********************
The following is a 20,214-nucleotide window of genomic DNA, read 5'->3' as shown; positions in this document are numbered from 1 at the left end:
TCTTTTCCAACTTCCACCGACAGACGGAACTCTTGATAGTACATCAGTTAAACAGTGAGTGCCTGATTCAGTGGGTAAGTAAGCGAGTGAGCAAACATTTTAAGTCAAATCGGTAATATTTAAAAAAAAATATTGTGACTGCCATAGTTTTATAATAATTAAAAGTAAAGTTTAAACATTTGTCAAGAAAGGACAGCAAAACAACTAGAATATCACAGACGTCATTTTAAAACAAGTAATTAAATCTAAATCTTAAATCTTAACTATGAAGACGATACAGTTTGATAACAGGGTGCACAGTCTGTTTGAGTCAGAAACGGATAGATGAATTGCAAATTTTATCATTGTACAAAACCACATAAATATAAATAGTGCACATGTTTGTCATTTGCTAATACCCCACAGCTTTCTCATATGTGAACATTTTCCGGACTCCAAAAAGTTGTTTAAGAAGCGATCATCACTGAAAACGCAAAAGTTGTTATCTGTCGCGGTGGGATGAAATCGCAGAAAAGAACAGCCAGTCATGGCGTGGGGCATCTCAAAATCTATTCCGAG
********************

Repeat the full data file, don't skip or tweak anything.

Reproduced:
The following is a 20,214-nucleotide window of genomic DNA, read 5'->3' as shown; positions in this document are numbered from 1 at the left end:
TCTTTTCCAACTTCCACCGACAGACGGAACTCTTGATAGTACATCAGTTAAACAGTGAGTGCCTGATTCAGTGGGTAAGTAAGCGAGTGAGCAAACATTTTAAGTCAAATCGGTAATATTTAAAAAAAAATATTGTGACTGCCATAGTTTTATAATAATTAAAAGTAAAGTTTAAACATTTGTCAAGAAAGGACAGCAAAACAACTAGAATATCACAGACGTCATTTTAAAACAAGTAATTAAATCTAAATCTTAAATCTTAACTATGAAGACGATACAGTTTGATAACAGGGTGCACAGTCTGTTTGAGTCAGAAACGGATAGATGAATTGCAAATTTTATCATTGTACAAAACCACATAAATATAAATAGTGCACATGTTTGTCATTTGCTAATACCCCACAGCTTTCTCATATGTGAACATTTTCCGGACTCCAAAAAGTTGTTTAAGAAGCGATCATCACTGAAAACGCAAAAGTTGTTATCTGTCGCGGTGGGATGAAATCGCAGAAAAGAACAGCCAGTCATGGCGTGGGGCATCTCAAAATCTATTCCGAG